This chapter of the Qur’an is very interesting because it talks about the art of submission during war. Simply because in times of war there must be submission, but the greater submission to Allah swt is harder to find under these conditions. If you look closely at this chapter, what you see is a very detailed description of how different everyone can get when there’s no peace around, and the road to the greater submission becomes unclear.

Groups. Sects. Parties (Ahzab). Take Lebanon for example. A country that has seen over 50yrs of war, from internal and external forces, it has over 11 different millets or branches/sects within Islam, just Islam. Not to count the political Islamist groups, the resistance groups. Other than Hamas, Hezbollah or the Brotherhood, there is Fateh Al-Islam which in itself has five different sub-groups. Not to count many many other Islamicized/politicized groups.

To return to the 11 millets or minority groups here, other than sunni or shiite, there are Alawis, Alevis, Yezidis, Druze and Isma’ili. Not to mention other religions entirely which include Roman Catholic, Jewish, Maronite, Greek Orthodox, Chaldean Catholic, Armenian Catholic and many more. What makes all this different from North America, where you can also find the same groups, is that here they’re part of the political and governmental infrastructure in a much more augmented degree. Some say there is no “real” government in Lebanon, that the country is run by all these groups.

Furthermore, this religious map of the country continues to change starting as far back as the 15th Century. The idea is that when “we” Muslims, we people, we human beings are in war, we are vulnerable to change (about human nature, see chapter 70, verse 19). And chapter Ahzab describes the many ways people do change.

Funny that a chapter named Ahzab, or enemy parties, when read closely, is not really about some other evil, nasty, monstrous, disbelieving army out there attacking us, but is rather describing us, yes, us believers and the many different ways we might possibly change the map of our faith when we’re tested and expecting mass danger. Allah swt says: “when they came from above you, and from beneath you, your eyes were terrified, your hearts ran out of patience, and you harbored unbefitting thoughts about God”. And He also says: “when the true believers saw the enemy parties ready to attack, [this dangerous situation] only strengthened their faith and augmented their submission” (33:22).

It is better, of course, not to be in a war zone. Sometimes, it's as simple as a man who lives in a village, tilling the earth, bringing back food to his family. Then one day, an army attacks his village, and he watches his daughter die in his arms. From an ordinary civilian of peace, he now is filled with hate, and picks up arms to fight. The same thing could happen to another man, and he might choose to live in peace, and not pick up arms. Like the people of Gaza, for example, where many civilians, despite all the death, still choose peace. It takes strength to do that. It is better not to be in a war zone because most likely the change is to the worst. This is how war functions. But if you happen to be in one, the Qur'an offers some tips to the believers.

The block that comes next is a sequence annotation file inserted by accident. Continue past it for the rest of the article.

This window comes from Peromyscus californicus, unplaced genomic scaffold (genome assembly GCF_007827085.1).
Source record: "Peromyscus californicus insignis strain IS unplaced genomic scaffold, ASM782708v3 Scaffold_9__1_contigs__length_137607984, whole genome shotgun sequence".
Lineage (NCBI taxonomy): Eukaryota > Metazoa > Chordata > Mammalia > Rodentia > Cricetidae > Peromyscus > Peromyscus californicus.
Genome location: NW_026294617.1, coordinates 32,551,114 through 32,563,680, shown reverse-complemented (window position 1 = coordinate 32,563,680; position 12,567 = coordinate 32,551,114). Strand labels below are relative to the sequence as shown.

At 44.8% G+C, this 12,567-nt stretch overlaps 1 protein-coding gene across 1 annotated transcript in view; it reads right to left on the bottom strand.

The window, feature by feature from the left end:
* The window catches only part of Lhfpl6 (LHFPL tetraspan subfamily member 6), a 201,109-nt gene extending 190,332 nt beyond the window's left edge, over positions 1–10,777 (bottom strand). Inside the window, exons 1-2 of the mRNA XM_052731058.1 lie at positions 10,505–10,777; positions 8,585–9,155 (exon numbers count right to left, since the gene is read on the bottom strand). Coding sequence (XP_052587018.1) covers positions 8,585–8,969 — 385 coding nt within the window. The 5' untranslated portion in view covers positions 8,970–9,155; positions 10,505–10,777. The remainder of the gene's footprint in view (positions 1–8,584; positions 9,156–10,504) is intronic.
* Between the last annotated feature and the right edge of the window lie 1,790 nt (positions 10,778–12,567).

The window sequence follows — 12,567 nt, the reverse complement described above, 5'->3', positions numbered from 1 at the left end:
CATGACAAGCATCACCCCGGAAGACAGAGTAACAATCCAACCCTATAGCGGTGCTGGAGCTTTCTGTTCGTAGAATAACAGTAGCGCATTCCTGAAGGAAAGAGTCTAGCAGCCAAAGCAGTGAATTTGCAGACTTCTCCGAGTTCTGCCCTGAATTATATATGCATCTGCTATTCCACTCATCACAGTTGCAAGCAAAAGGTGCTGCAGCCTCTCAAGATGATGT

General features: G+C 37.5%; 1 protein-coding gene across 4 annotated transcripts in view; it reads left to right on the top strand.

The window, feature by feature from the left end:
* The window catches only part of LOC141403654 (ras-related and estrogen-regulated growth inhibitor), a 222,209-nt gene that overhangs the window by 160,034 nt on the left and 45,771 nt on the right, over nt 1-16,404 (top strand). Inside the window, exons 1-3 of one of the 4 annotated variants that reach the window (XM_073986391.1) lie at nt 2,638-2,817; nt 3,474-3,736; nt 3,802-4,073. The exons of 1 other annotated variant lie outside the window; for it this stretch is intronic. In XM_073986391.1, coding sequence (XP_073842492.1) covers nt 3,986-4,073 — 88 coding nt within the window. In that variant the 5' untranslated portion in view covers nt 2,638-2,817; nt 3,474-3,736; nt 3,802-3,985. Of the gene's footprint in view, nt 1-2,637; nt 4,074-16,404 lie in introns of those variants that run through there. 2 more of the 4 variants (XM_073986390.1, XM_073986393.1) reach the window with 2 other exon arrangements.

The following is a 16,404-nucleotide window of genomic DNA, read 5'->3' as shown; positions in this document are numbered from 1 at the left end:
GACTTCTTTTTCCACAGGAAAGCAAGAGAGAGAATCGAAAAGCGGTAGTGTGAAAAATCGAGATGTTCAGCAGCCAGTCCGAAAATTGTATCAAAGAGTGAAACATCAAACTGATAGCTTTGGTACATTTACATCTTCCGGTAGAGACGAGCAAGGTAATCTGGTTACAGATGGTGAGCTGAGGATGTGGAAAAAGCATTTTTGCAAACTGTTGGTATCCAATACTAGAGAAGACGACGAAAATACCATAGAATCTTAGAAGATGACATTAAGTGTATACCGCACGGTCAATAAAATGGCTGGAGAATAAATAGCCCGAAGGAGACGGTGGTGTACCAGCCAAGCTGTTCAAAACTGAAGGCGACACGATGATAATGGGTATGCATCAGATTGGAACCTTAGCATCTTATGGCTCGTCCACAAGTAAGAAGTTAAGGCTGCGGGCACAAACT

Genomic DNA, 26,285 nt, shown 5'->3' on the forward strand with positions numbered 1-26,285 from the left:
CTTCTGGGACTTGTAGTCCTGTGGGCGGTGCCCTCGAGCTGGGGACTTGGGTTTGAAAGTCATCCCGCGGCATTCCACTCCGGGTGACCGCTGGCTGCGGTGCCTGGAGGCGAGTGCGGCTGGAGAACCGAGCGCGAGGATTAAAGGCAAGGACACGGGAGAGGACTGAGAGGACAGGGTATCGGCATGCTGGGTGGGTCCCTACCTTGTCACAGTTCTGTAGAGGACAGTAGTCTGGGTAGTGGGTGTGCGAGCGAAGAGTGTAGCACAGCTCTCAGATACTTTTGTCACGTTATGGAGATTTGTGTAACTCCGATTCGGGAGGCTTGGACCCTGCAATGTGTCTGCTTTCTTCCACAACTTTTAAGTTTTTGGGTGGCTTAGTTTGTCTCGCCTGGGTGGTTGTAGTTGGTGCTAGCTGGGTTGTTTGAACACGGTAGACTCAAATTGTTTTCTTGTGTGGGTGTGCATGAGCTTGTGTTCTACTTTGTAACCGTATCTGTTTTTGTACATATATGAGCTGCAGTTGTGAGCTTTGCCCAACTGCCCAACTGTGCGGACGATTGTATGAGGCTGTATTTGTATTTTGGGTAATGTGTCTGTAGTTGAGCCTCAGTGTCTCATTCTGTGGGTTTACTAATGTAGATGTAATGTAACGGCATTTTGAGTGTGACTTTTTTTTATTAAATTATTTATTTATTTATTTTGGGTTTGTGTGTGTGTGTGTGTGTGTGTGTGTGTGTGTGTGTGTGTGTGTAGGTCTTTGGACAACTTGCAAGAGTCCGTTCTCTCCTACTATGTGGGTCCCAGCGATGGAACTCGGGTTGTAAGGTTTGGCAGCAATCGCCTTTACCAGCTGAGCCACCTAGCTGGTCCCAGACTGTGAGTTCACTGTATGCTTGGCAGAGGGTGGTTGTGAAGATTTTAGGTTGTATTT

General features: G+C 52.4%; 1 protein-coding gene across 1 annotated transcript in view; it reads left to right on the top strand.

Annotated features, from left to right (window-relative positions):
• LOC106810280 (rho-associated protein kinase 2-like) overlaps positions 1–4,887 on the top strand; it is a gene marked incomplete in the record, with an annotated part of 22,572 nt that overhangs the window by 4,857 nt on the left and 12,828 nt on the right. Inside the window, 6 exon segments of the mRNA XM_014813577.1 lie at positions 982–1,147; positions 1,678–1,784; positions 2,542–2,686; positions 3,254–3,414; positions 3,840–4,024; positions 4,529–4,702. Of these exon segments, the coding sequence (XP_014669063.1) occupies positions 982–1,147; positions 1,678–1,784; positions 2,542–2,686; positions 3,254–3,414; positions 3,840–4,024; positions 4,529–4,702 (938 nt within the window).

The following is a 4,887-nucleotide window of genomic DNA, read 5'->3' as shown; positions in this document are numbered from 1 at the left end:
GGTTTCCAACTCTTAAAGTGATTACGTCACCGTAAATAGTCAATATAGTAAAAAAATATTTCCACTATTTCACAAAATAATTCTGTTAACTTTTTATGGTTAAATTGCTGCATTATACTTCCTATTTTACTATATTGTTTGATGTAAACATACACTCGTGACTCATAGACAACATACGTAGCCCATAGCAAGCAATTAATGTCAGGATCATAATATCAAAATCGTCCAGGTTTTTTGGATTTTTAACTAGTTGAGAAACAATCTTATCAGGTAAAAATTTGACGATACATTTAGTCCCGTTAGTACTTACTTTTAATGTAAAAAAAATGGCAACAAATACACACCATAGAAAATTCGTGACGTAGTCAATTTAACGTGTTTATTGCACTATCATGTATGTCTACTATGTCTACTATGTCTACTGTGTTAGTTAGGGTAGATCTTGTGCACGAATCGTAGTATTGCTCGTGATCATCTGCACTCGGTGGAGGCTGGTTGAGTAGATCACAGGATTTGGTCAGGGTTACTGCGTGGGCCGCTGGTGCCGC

It is hard to figure things out if you’re a person born into the schizophrenia of faith that maps the religious world in Lebanon, as in many other war-stricken zones. So in times of adversity, we are in a zone of change, and everything is unstable. But you are trained to deal with different wills and intentions all around you. And you are a master at building bridges between groups, if you want to. And you can be a master-warrior, honorable or unfortunately dishonorable, who fights wars like no other, if you wish to take this route.

So what do we learn from this chapter on enemy parties? Perhaps there is no one answer. But know that as you shift in and through the secrets of your heart, the good and the evil, know that while you understand your mistakes or your good actions especially if you live in a war zone, that “He is the one who helps you, together with His angels, to lead you out of darkness into the light” (33:43).

This is God’s eternal system. I will end with closing remarks by one of my favorite authors, Arundhati Roy from her book God of Small Things (1997): "It is very, very important to understand that war is the result of a flawed peace, and we must understand the systems that are at work here".